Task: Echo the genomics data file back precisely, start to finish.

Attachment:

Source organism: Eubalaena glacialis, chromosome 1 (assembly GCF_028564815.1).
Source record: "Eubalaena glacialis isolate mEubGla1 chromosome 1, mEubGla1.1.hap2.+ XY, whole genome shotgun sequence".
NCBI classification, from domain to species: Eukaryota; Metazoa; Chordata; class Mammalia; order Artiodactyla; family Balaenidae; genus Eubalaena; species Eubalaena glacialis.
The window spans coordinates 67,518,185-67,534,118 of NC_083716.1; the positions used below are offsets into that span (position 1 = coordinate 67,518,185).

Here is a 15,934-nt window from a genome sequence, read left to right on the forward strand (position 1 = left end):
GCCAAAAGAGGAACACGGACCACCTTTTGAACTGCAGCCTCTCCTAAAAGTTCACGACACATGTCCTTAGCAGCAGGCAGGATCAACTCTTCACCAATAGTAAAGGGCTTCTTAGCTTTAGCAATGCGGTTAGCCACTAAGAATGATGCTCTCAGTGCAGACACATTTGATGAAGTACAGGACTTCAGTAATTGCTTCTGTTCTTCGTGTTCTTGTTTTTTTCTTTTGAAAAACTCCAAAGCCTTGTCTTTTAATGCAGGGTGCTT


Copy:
Source organism: Eubalaena glacialis, chromosome 1 (assembly GCF_028564815.1).
Source record: "Eubalaena glacialis isolate mEubGla1 chromosome 1, mEubGla1.1.hap2.+ XY, whole genome shotgun sequence".
NCBI classification, from domain to species: Eukaryota; Metazoa; Chordata; class Mammalia; order Artiodactyla; family Balaenidae; genus Eubalaena; species Eubalaena glacialis.
The window spans coordinates 67,518,185-67,534,118 of NC_083716.1; the positions used below are offsets into that span (position 1 = coordinate 67,518,185).

Here is a 15,934-nt window from a genome sequence, read left to right on the forward strand (position 1 = left end):
GCCAAAAGAGGAACACGGACCACCTTTTGAACTGCAGCCTCTCCTAAAAGTTCACGACACATGTCCTTAGCAGCAGGCAGGATCAACTCTTCACCAATAGTAAAGGGCTTCTTAGCTTTAGCAATGCGGTTAGCCACTAAGAATGATGCTCTCAGTGCAGACACATTTGATGAAGTACAGGACTTCAGTAATTGCTTCTGTTCTTCGTGTTCTTGTTTTTTTCTTTTGAAAAACTCCAAAGCCTTGTCTTTTAATGCAGGGTGCTT